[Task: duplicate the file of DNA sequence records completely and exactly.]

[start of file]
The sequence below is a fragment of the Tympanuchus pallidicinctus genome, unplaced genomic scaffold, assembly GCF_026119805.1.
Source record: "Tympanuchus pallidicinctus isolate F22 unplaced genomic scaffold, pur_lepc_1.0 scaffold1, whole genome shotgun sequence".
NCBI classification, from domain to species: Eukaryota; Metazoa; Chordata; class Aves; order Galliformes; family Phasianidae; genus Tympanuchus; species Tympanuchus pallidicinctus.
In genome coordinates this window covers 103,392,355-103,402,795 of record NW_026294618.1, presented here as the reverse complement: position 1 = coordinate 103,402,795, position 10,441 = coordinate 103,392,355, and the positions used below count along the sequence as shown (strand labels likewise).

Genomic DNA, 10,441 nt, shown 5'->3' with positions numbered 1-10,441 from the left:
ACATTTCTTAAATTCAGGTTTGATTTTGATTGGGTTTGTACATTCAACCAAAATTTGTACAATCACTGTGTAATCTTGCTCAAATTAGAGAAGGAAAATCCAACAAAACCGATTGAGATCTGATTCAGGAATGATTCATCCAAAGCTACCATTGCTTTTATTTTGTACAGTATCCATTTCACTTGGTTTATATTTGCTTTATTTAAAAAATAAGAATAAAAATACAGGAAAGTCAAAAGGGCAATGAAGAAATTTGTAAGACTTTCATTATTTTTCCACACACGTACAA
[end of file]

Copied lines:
The sequence below is a fragment of the Tympanuchus pallidicinctus genome, unplaced genomic scaffold, assembly GCF_026119805.1.
Source record: "Tympanuchus pallidicinctus isolate F22 unplaced genomic scaffold, pur_lepc_1.0 scaffold1, whole genome shotgun sequence".
NCBI classification, from domain to species: Eukaryota; Metazoa; Chordata; class Aves; order Galliformes; family Phasianidae; genus Tympanuchus; species Tympanuchus pallidicinctus.
In genome coordinates this window covers 103,392,355-103,402,795 of record NW_026294618.1, presented here as the reverse complement: position 1 = coordinate 103,402,795, position 10,441 = coordinate 103,392,355, and the positions used below count along the sequence as shown (strand labels likewise).

Genomic DNA, 10,441 nt, shown 5'->3' with positions numbered 1-10,441 from the left:
ACATTTCTTAAATTCAGGTTTGATTTTGATTGGGTTTGTACATTCAACCAAAATTTGTACAATCACTGTGTAATCTTGCTCAAATTAGAGAAGGAAAATCCAACAAAACCGATTGAGATCTGATTCAGGAATGATTCATCCAAAGCTACCATTGCTTTTATTTTGTACAGTATCCATTTCACTTGGTTTATATTTGCTTTATTTAAAAAATAAGAATAAAAATACAGGAAAGTCAAAAGGGCAATGAAGAAATTTGTAAGACTTTCATTATTTTTCCACACACGTACAA